Tony Gonzalez walked off the Georgia Dome field with his head held high, waving one last time to fans.
For 17 years, he'd given everything he had.
On Sunday, it was four catches for 56 yards. But that wasn't enough as the Falcons completed a disappointing season with a 21-20 defeat to Carolina before 70,426 fans, which included a strong Carolina contingent, at the Georgia Dome.
"There are a lot of lessons you can learn from Tony Gonzalez just by watching him," Falcons coach Mike Smith said. "It has been a pleasure and an honor to have the opportunity to coach, in my opinion, the greatest tight end to ever play the game."
It wasn't supposed to end this way. The Panthers harassed, tormented and pummeled quarterback Matt Ryan on their way to a single-game record nine-sack performance. They also managed 14 more quarterback hits against the Falcons leaky pass protection.
The Panthers wrapped up the NFC South title with the win and earned a first-round playoff bye. The Falcons finished 4-12, closing the books on one of the most discouraging seasons in franchise history.
Then they said goodbye to Gonzalez, for the last five years a Falcons mainstay.
"Tight end has changed as a position so much over the years, going from the sixth blocker on the line who occasionally caught passes to one who, in offenses featuring players like Tony Gonzalez and Antonio Gates and Jimmy Graham and Rob Gronkowski, is often the main focus of the offensive game plan," wrote Peter King, editor-in-chief of the MMQB.com in an email to The Atlanta Journal-Constitution.
"And so while Mike Ditka and John Mackey and later Ozzie Newsome and Kellen Winsow, and more recently Shannon Sharpe could all justifiably stake the claim as the best ever, I believe Tony Gonzalez is the best tight end who ever played."
The Falcons wanted to send Gonzalez out with a victory in this dismal season, but it was clear their offensive line didn't get the memo.
Considered championship contenders, the Falcons went from the No. 1 seed in the NFC and 10 yards away from the Super Bowl to last place, all in one season. This was their worst record since going 4-12 under Bobby Petrino and Emmitt Thomas in 2007.
But Gonzalez, who was coaxed out of retirement to make one last run at a Super Bowl, asked that no tears be shed for him.
Forty-eight of his family members and friends were on the field when he ran out of the tunnel for the last time. Falcons owner Arthur Blank presented him with a half-Chiefs, half-Falcons helmet that was signed by Kansas City Chiefs owner Clark Hunt, NFL commissioner Roger Goodell and Blank.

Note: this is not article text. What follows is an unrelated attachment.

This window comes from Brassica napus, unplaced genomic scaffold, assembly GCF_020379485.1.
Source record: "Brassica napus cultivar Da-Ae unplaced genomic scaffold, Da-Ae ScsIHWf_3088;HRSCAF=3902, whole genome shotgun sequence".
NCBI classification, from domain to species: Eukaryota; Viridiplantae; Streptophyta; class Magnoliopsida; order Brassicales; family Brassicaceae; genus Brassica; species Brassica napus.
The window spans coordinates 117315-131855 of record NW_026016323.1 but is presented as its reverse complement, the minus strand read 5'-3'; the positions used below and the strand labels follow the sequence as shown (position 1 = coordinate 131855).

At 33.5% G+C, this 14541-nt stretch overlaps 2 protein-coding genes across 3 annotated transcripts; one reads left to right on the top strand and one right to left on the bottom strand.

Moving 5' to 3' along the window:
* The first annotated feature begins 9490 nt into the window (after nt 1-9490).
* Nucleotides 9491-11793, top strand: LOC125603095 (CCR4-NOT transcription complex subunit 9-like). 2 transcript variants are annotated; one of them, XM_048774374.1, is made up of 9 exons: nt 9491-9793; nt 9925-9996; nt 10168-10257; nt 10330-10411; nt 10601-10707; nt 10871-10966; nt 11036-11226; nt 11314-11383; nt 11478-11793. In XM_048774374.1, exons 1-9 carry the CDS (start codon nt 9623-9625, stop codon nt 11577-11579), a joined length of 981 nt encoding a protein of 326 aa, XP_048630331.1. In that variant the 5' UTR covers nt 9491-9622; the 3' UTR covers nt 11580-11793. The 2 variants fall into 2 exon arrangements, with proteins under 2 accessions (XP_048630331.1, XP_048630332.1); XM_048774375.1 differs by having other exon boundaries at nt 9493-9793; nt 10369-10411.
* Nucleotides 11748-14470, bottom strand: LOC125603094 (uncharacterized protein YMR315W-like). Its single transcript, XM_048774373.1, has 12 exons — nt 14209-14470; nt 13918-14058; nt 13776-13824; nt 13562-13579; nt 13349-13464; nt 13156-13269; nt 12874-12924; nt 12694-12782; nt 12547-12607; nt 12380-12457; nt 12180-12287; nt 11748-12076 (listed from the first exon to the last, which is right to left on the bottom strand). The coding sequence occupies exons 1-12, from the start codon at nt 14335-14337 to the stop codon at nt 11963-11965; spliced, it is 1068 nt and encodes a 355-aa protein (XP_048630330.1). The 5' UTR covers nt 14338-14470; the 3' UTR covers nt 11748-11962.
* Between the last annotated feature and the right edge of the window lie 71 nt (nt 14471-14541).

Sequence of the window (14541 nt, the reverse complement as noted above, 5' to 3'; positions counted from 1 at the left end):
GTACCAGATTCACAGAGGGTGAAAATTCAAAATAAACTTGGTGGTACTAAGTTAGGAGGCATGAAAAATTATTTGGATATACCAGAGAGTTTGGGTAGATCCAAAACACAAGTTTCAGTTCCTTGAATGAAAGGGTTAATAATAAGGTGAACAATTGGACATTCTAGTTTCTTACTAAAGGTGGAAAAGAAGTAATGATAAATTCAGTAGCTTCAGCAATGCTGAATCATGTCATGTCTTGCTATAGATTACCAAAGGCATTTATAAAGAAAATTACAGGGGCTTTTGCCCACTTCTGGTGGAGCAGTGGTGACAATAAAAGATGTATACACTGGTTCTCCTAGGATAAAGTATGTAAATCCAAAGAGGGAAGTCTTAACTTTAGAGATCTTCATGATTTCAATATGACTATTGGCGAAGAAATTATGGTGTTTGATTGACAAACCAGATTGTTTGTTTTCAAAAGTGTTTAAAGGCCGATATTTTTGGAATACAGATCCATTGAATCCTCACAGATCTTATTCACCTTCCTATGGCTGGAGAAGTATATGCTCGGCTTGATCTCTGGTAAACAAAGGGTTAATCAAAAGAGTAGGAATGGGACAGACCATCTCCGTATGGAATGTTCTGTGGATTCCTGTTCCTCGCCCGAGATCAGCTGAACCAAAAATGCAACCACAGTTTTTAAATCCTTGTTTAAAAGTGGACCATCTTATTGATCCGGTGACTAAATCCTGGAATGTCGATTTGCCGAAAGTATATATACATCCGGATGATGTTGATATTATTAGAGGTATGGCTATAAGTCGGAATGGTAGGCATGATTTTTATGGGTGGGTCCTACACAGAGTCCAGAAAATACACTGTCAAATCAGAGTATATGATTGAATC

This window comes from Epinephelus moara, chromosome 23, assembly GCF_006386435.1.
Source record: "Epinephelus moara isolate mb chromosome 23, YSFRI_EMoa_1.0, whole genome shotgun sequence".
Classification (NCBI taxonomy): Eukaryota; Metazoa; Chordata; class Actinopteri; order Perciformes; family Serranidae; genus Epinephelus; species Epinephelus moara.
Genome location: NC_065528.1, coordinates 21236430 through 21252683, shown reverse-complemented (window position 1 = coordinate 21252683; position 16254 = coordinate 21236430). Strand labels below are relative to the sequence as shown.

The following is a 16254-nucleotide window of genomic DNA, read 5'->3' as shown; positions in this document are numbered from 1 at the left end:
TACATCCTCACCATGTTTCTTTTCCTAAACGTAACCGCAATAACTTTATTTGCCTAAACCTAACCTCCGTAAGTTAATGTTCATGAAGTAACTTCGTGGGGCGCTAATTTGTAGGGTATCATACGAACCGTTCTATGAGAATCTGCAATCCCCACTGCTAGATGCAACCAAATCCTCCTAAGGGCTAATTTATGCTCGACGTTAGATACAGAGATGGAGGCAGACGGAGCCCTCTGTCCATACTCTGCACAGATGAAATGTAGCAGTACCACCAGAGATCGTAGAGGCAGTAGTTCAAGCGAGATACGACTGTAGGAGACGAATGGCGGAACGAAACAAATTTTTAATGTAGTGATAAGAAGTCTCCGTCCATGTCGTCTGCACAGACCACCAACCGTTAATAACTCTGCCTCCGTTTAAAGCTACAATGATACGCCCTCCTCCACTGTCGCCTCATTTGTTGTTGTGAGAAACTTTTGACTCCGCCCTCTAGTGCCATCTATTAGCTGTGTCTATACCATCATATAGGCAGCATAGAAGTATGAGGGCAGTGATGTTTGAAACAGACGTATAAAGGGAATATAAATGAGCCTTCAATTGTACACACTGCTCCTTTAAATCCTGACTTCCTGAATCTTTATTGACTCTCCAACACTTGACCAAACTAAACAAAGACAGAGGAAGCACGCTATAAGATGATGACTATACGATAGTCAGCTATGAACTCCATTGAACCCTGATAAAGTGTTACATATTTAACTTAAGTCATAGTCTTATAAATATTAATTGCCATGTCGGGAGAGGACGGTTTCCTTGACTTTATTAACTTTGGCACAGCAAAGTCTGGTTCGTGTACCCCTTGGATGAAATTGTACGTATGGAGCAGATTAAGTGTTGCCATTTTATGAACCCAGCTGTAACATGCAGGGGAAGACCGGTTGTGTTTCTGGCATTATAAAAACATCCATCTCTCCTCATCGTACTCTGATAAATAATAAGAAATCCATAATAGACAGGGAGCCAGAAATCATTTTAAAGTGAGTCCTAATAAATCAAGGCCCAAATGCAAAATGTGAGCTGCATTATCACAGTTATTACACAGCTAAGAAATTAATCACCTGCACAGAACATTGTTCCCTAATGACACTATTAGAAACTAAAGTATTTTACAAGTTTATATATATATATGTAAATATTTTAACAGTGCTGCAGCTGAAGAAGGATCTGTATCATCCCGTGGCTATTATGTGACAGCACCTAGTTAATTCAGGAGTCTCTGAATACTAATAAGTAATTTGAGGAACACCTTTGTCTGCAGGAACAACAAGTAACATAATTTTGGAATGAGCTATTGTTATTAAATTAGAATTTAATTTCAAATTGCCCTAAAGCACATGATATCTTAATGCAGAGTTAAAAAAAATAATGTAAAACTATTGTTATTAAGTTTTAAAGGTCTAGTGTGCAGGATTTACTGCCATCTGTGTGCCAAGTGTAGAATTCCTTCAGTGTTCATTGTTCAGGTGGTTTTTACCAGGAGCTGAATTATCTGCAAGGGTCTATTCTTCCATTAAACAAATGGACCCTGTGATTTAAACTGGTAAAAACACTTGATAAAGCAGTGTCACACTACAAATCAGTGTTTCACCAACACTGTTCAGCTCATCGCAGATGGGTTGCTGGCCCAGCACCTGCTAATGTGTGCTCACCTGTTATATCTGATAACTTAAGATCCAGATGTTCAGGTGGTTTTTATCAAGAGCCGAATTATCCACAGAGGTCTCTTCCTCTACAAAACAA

He enjoyed the day -- except for the outcome -- as the Falcons' last-ditch scoring effort was derailed by a botched center snap, a penalty and a final Ryan incompletion.
"It was great," Gonzalez said. "We just weren't able to pull it out. The pregame, during the game, I'm so faltered and thankful that I've been able to be a part of this organization for the (past) five years and, obviously, the 12 years before that in Kansas City."
He did not consider the celebration of his career a distraction.
"It's just about snapping in and snapping out and trying to control those emotions because they were running through me today," Gonzalez said. "I felt like crying at times."
Gonzalez didn't cry, but few would have blamed him if he did. Ryan was continually slammed by the Panthers. With the game on the line, center Joe Hawley's early snap sailed 16 yards past Ryan after he had moved the team within 22 yards of field-goal range with 31 seconds to play.
"I've been on some really good teams, but we weren't able to get over the hump," Gonzalez said. "It's offense, defense and special teams. Then, the ball has to go your way."
The Falcons were beset with injuries along the way and were forced to play a host of first- and second-year players. Eight of their losses were decided by one score. In past seasons under Smith, the Falcons have pulled out those close games, owing a 31-18 record in one-score games during his tenure, which is second best in the league.
All that remains for Gonzalez now is to tabulate his final numbers and await his call from the Pro Football Hall of Fame in five years.
He finished his career with 15,127 receiving yards on 1,325 catches and 111 receiving touchdowns, all tops for the tight end position. His reception total is second only to wide receiver Jerry Rice.
Since coming to the Falcons in a trade for a second-round draft pick in 2009, Gonzalez posted 411 catches for 4,187 yards and 35 touchdowns. He didn't score against the Panthers, missing the opportunity to dunk the ball over the crossbar one last time.
"It's amazing," said Gonzalez. "I'm still looking back and saying I can't believe this has happened to me, honestly. When I first got into the league, looking ahead ... it's humbling."
Gonzalez said a turning point in his career arrived in his second season in Kansas City when he dropped 17 passes. He vowed never to drop another ball and became a tireless worker, catching at least 100 balls a day.
"Somebody pinch me because it's been a blast," Gonzalez said.